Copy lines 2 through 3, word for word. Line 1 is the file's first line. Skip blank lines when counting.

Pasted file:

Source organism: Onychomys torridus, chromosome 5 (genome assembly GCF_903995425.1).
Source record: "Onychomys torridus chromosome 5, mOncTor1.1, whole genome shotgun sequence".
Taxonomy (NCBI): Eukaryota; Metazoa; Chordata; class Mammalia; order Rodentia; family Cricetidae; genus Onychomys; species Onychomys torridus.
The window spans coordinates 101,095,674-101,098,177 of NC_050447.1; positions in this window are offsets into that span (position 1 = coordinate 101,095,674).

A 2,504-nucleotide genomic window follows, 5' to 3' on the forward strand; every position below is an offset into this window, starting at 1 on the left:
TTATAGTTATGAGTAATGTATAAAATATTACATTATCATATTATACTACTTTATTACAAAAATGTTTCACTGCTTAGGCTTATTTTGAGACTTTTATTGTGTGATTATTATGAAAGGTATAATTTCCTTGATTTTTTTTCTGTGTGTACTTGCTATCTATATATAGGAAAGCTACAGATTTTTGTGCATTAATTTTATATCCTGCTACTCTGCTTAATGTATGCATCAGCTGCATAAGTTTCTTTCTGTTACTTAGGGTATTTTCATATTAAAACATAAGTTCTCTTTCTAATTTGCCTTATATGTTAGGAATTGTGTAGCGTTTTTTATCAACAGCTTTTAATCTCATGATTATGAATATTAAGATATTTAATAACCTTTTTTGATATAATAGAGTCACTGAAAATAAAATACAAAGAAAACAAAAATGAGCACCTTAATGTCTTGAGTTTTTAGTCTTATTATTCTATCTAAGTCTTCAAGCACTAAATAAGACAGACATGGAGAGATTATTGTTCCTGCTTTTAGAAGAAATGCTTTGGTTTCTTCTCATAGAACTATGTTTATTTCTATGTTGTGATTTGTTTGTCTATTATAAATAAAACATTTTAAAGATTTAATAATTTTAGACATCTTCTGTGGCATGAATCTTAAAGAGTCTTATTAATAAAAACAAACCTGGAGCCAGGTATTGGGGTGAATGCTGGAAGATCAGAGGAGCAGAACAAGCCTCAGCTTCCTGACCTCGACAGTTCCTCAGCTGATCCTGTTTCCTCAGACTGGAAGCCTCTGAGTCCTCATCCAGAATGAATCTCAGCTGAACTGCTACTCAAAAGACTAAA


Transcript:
Source record: "Onychomys torridus chromosome 5, mOncTor1.1, whole genome shotgun sequence".
Taxonomy (NCBI): Eukaryota; Metazoa; Chordata; class Mammalia; order Rodentia; family Cricetidae; genus Onychomys; species Onychomys torridus.